It is well known that the structure of a brain can be modified by influences from the social and physical environment even after brain development has been completed and that this process is normally accompanied by changes in memory and behavior (39). However, in comparison to the highly variable and largely unpredictable responses documented in these and other studies (39–42), the phenotypic changes in social insect queens following insemination are both profound and predictable. Queens are normally inseminated on a single day early in adult life, they will never re-mate again, and they will specialize on highly efficient reproductive functionality within a few weeks. The predictable adaptive syndrome of this reproductive role transition appears to be similarly fundamental as zygote differentiation toward the blastula stage under control of the biparental rather than the maternal genome. It is thus as expected that predictable changes in brain structure and function following sexual maturity and insemination have been reported in both honeybees and ants (28, 40). However, no previous study has covered the entire sequence of interconnected changes in neuroanatomy and brain gene expression induced by insemination.
Using the ant M. pharaonis as model species allowed us to investigate the transition from gyne to queen relative to a same age control group of gynes that remained uninseminated (Fig. 1A). A treatment control system like this would also apply in cooperative breeders without castes where females compete in dominance hierarchies that allow various degrees of reproductive monopolization and where subordinates become foragers and nurses. However, the obligate worker and queen castes in M. pharaonis have binary reproductive division of labor, so the gyne-queen reproductive role differentiation that we documented happens within the constraints of a specialized reproductive phenotype. This is very different from, for example, Polistes paper wasps where most if not all adult females remain reproductively totipotent so that insemination is associated with but not sufficient for reproductive status. Here, reproductive role differentiation remains plastic along a reproduction versus foraging and nursing axis (14, 43). Whether that differentiation is regulated by a brain GRN module remotely homologous to the one we found for ants remains to be investigated against the alternative hypothesis that premating dominance status induces ovary development with feedback via the brain to reinforce dominance, a causation pathway that is not expected in caste-differentiated ants. Our present analyses remained restricted to the ants, where we compared reproductive and nonreproductive individuals belonging to the same gyne or worker caste phenotype in each of the four species, spanning phylogenetic distances across the formicoid and poneroid ants. For brain anatomy, this produced the intriguing result that reproductive role bifurcation in M. pharaonis was consistent with changes in brain anatomy in the ponerine ant H. saltator where nonreproductive workers maintain their brain sizes, while the brains of inseminated gamergates become reduced (44).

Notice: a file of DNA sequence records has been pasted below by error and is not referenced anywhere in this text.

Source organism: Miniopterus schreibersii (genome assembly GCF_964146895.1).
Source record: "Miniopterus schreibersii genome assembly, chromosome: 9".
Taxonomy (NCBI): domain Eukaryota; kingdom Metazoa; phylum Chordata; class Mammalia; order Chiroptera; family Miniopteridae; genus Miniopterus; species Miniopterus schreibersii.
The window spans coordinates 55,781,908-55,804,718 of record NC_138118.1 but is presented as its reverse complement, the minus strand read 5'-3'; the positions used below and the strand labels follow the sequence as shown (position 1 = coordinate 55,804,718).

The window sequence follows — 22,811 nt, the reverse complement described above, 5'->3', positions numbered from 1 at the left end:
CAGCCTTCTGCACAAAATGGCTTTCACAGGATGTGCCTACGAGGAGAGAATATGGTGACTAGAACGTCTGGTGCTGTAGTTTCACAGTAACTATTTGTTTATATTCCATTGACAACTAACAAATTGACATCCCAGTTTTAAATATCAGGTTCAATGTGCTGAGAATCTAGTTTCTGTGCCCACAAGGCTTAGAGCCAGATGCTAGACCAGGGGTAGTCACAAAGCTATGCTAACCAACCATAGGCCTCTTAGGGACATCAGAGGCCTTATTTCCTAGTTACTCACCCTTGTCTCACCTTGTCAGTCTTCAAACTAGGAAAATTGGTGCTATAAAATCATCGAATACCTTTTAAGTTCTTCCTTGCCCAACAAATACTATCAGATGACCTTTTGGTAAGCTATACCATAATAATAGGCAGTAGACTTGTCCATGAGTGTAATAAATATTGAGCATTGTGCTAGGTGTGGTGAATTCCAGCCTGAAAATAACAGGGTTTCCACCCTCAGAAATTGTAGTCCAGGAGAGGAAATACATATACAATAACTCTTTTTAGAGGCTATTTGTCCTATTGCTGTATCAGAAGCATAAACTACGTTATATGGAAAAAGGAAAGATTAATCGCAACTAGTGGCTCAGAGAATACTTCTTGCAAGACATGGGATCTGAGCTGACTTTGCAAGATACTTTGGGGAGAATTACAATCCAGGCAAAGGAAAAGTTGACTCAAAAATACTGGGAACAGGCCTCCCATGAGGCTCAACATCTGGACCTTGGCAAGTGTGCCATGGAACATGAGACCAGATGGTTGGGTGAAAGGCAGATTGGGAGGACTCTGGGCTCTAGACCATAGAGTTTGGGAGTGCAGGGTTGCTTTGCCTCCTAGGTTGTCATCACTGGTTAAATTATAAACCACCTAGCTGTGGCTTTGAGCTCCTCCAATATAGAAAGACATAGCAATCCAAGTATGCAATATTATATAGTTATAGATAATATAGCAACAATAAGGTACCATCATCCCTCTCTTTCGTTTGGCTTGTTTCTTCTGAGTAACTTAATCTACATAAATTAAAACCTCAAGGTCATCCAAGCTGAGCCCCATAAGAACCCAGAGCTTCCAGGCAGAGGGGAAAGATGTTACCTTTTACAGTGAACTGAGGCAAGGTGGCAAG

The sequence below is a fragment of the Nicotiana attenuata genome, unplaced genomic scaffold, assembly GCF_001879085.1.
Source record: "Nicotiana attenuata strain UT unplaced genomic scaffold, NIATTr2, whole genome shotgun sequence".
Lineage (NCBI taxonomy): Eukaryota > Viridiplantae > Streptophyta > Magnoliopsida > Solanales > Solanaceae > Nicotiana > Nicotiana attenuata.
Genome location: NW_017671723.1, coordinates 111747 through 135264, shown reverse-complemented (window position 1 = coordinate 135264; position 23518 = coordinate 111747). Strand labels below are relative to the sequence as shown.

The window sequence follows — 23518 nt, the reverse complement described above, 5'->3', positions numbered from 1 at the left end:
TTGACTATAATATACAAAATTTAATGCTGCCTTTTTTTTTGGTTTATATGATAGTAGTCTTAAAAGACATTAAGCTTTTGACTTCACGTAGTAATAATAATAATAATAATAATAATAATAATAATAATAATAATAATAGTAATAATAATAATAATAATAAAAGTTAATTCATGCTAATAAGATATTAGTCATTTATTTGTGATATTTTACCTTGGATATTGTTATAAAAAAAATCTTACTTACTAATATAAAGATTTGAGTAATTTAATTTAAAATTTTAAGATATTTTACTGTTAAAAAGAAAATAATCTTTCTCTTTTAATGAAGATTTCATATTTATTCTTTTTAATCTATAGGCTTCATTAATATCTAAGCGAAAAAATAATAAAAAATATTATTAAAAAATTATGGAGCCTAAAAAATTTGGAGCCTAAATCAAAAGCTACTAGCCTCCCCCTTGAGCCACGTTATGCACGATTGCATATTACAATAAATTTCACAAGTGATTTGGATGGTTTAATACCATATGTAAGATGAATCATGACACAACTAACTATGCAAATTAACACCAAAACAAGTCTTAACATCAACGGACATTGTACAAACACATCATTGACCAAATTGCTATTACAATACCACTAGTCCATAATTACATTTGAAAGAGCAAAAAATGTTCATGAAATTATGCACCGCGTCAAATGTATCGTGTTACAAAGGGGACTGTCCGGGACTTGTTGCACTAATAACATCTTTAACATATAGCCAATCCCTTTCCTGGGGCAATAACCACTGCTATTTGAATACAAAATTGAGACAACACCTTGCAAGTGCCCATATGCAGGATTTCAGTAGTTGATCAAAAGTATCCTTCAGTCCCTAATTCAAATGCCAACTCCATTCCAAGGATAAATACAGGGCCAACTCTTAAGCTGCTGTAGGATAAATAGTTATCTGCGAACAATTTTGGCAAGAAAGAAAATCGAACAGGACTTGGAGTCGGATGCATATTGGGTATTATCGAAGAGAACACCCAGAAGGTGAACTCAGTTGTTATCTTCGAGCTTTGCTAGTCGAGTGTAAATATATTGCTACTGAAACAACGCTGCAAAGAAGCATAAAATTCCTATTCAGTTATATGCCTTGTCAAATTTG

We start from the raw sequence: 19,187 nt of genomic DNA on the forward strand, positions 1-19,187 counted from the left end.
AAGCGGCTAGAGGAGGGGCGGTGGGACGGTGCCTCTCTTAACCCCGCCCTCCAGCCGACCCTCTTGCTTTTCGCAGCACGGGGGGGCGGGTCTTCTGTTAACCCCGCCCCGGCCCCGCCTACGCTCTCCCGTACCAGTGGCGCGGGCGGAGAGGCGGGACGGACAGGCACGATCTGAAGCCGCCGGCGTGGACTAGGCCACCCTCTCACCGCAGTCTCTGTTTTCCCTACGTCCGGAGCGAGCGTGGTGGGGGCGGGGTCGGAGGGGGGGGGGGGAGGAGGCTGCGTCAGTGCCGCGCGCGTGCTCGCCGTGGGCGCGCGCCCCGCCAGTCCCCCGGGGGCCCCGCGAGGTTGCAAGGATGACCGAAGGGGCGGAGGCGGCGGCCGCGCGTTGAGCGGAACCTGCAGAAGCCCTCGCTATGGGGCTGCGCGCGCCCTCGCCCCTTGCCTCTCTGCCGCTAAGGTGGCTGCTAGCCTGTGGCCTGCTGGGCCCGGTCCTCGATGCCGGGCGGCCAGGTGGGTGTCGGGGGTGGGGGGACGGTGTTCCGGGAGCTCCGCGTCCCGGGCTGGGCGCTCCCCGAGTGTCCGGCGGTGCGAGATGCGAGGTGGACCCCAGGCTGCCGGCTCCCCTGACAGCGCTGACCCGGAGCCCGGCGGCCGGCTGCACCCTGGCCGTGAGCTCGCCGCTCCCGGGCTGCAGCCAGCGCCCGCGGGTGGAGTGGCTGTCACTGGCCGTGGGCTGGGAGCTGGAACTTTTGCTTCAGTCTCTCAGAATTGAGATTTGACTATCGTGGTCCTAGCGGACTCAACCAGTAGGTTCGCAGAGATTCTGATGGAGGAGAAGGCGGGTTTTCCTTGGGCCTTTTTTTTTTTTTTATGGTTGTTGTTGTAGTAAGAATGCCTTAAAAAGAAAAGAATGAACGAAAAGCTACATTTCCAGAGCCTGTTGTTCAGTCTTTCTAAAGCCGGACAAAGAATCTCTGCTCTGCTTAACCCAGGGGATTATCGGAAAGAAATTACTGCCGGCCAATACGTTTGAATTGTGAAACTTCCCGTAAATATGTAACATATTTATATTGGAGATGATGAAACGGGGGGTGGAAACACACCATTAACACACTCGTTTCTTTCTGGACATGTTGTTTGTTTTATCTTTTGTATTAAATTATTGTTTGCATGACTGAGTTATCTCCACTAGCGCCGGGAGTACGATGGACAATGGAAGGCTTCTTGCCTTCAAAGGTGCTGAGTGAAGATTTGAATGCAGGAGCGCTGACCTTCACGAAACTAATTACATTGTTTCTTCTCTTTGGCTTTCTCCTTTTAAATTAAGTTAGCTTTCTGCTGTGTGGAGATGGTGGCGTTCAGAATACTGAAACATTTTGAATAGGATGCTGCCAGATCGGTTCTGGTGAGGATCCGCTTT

Our brain transcriptome analyses revealed several neural genes that significantly changed their activity levels, but not necessarily in correlation with changes in brain volume, as for example, in the ACh neurotransmitter system where insemination had an almost immediate up-regulating effect at day 5 without a change in brain volume. As gynes are primarily adapted to be inseminated and proceed to develop full functionality as specialized egg layers, it is expected that the ACh system would mediate changes in synapses and neuropeptide or neurotransmitter levels to adjust information processing while, at the same time, terminating growth in brain volume now that phenotypic specialization is about to be completed. The NPA gene may be a marker of this stabilizing process, as its expression remained stable in queens while becoming up-regulated in gynes (fig. S5). This higher expression of NPA in gynes that remained uninseminated is associated with, and possibly causal to, continuing growth in brain volume. The higher levels of NPA transcripts in the MNSCs of gyne brains may also be responsible for inhibition of ovarian and egg development, as the experimental removal of these cells reduced oogenesis in other insect species [e.g., (37)]. The spatial separation of differential expression of the NPA and crz genes (see the next section) is consistent with distinctly different functions of the medial (MNSC) and lateral (LNSC) neurosecretory cells, with the former likely facilitating changes in ovarian and fat body physiology and the latter regulating the expression of worker-like behaviors. Thus, while ovary development may start as part of the normal maturation of adult gynes, insemination appears to establish a directional brain regulation network to modify ovary maturation toward full functionality.